Health care systems kill people. So what?

As the debate over health care reform slogs on, a particular kind of argument has become quite familiar.  It goes something like this:

Health care system X is a bad system because it kills people.

In support of this assertion, we are then treated to a set of anecdotes about how this or that person died as a result of this or that health care system break down.  Hence, we see critics of Obama’s proposals trotting out horror stories about how NHS bureaucracy resulted in the death of this or that Briton’s loved ones.  Likewise, we see supporters of health care reform unearthing heartbreaking stories of how the American patchwork of private insurance and Medicare or Medicaid killed off dad or mom.  My question is, “So what?”

My point in this post is not to argue the merits of this or that proposal.  I’ve got opinions on those things, but I’ll save them for another time.  Nor do I want to create some kind of equivalence between all health care systems.  America’s strikes me as exceptionally expensive and inefficient.  Rather, I want to make a much simpler point:

All health care systems kill people.  All of them.

They do this for three reasons.  First, death is not ultimately preventable.  We all die, although in the United States in particular we seem loath to acknowledge this fact let alone let it influence how we think about health care spending.  Second, and perhaps more importantly for our purposes, things always breakdown.  Even a system designed by smart people of good will will, for time to time, go horribly wrong and do something stupid.  Unfortunately, this holds true in health care, where the stakes are high, and the forces of entropy and stupidity can kill.  Finally, nobody has ever been willing to spend infinite resources to eliminate every preventable death.  Every day we all engage in behavior that creates some non-trivial likelihood of death because the costs of doing otherwise are prohibitively high.  Using automobiles is an obvious example, but a moments reflection will multiply them.  The unvarnished truth is that we necessarily are willing to let people die preventable deaths.

As a result, I find myself unmoved by the stories of grandma killed off by the NHS or dad left to die by an insurance company. Health care systems kill people.  So what? Can we start having a real discussion?

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3 Responses

  1. Nate,

    While I generally agree with the tenor of your post, the fact that iatrogenesis inheres in all health care systems does not licence the conclusion that there are no substantive and ethically important distinctions to be drawn between the prevalence and nature of iatrogenic harm in different health care systems.

    Thus, the well-established fact that a preposterously high percentage of the interventions used and care deployed in the U.S. seems to be of little benefit (if you go by the Dartmouth Atlas evidence, as high as 30-40% in some regions) may be relevant to an ethical analysis of comparative health care systems.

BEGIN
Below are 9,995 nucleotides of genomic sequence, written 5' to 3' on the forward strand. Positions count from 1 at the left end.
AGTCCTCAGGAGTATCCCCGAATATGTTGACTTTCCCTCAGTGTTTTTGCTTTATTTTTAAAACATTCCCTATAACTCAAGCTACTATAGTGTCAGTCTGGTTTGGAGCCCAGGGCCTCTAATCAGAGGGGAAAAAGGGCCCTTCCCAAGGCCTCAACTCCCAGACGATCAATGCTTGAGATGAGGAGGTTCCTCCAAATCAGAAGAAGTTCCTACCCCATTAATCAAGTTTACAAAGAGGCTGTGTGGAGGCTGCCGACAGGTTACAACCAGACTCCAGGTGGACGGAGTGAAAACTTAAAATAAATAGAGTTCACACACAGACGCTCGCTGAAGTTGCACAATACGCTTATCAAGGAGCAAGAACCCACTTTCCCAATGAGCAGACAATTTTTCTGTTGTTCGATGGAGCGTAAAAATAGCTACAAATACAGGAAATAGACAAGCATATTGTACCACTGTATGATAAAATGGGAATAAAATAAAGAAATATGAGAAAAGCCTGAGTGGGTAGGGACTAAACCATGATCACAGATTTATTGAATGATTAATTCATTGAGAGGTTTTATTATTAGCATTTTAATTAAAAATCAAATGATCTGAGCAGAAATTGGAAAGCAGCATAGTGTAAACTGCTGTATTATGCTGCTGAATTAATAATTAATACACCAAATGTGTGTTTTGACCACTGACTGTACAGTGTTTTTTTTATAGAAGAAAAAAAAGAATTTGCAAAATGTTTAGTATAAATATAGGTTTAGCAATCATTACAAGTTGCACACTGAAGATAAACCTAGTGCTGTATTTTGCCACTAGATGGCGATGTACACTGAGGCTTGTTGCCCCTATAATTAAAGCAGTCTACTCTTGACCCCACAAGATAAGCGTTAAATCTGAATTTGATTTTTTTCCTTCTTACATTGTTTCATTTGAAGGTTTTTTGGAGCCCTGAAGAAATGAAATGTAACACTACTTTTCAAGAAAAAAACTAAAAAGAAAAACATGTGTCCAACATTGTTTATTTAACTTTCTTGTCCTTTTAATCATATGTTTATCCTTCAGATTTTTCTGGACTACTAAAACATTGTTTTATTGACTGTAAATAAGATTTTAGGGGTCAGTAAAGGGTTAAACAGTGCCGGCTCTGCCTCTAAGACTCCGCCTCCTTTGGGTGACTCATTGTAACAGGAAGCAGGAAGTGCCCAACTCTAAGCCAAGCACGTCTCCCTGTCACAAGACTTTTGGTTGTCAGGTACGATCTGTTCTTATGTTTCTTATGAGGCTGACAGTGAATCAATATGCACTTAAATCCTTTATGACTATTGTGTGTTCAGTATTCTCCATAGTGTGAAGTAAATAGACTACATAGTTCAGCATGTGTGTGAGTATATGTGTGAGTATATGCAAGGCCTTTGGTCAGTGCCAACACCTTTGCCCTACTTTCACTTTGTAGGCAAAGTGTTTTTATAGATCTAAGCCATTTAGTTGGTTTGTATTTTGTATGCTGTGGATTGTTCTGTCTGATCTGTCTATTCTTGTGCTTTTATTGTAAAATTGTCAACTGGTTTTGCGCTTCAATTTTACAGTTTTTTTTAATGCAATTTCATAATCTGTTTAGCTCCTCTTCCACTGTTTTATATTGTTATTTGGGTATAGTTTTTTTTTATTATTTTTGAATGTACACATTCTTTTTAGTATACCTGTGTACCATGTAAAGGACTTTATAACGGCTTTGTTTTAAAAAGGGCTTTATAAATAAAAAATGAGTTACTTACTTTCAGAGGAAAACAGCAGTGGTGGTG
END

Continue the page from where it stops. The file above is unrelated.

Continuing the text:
However, the most important point, once that is currently virtually undiscussed in the reprehensible “discourse” on health care, is the absence of any significant link between the distribution of acute care services and population health. That is, we are obsessed with health care, when what we ought to be talking about is health. We generally assume a tight connection between the two, when robust evidence suggests the connection is extremely weak on the population level.

    Still, if we are determined to discuss health care rather than health, iatrogenesis is certainly relevant, even if horror stories about a particular system killing persons are not substantively as significant as they are often trumpeted to be. Nevertheless, if there is one thing we can definitively say about health care discourse in this country, it is, historically, that narratives are what move people, including horror tales.

  2. SusanS says:

    I don’t think nothing makes a difference follows from this post.

  3. mila says:

    Hi all,

    I just like to remind you about HISTORY.

    My teacher says: after discovering America in 14s
    Europe wanted it to serve as “rubish bin” for less “Noble\”.
    So many of those unfortunate transported people died after they were used for sciantific experimental purposes as part of population control.

    The same happend later to Australia and New Zealand.

    For last 200 years our Health Systems are STRONGLY linked to Law and Bank system and controled by Wall street.

    Your displayed scull is very good example why our dentists are dangerous.

    With dental lobotomis that are in practice
    for more than 100 years we have dentists serving as real “Scull and Bones” members .

    Without dentists acting as disgised canibals it would not be any”R&D”.

    Please tell, me would any of you be prepered to pay for “Preventative Dental Treatment” that would turn out to be one of Mengele’s experiments?

    Stay in good health!

    Mila